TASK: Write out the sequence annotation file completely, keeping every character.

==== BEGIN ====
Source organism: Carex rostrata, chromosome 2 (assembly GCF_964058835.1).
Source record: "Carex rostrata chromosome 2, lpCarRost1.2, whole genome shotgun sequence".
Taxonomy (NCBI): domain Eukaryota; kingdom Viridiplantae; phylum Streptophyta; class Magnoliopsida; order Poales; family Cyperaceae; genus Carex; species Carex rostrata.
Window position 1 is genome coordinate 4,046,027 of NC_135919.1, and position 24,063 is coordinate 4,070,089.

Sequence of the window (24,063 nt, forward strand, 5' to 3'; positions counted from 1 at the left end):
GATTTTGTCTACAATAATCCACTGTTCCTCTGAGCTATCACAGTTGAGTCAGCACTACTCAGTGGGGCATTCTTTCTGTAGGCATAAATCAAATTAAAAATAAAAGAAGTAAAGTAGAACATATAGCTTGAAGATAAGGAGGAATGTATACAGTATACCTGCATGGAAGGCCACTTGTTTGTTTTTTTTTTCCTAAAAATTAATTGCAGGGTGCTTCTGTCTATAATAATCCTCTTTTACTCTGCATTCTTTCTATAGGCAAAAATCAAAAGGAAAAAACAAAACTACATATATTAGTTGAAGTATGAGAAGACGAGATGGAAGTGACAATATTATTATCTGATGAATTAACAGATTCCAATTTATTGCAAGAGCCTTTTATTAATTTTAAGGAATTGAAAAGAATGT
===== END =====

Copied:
Source organism: Carex rostrata, chromosome 2 (assembly GCF_964058835.1).
Source record: "Carex rostrata chromosome 2, lpCarRost1.2, whole genome shotgun sequence".
Taxonomy (NCBI): domain Eukaryota; kingdom Viridiplantae; phylum Streptophyta; class Magnoliopsida; order Poales; family Cyperaceae; genus Carex; species Carex rostrata.
Window position 1 is genome coordinate 4,046,027 of NC_135919.1, and position 24,063 is coordinate 4,070,089.

Sequence of the window (24,063 nt, forward strand, 5' to 3'; positions counted from 1 at the left end):
GATTTTGTCTACAATAATCCACTGTTCCTCTGAGCTATCACAGTTGAGTCAGCACTACTCAGTGGGGCATTCTTTCTGTAGGCATAAATCAAATTAAAAATAAAAGAAGTAAAGTAGAACATATAGCTTGAAGATAAGGAGGAATGTATACAGTATACCTGCATGGAAGGCCACTTGTTTGTTTTTTTTTTCCTAAAAATTAATTGCAGGGTGCTTCTGTCTATAATAATCCTCTTTTACTCTGCATTCTTTCTATAGGCAAAAATCAAAAGGAAAAAACAAAACTACATATATTAGTTGAAGTATGAGAAGACGAGATGGAAGTGACAATATTATTATCTGATGAATTAACAGATTCCAATTTATTGCAAGAGCCTTTTATTAATTTTAAGGAATTGAAAAGAATGT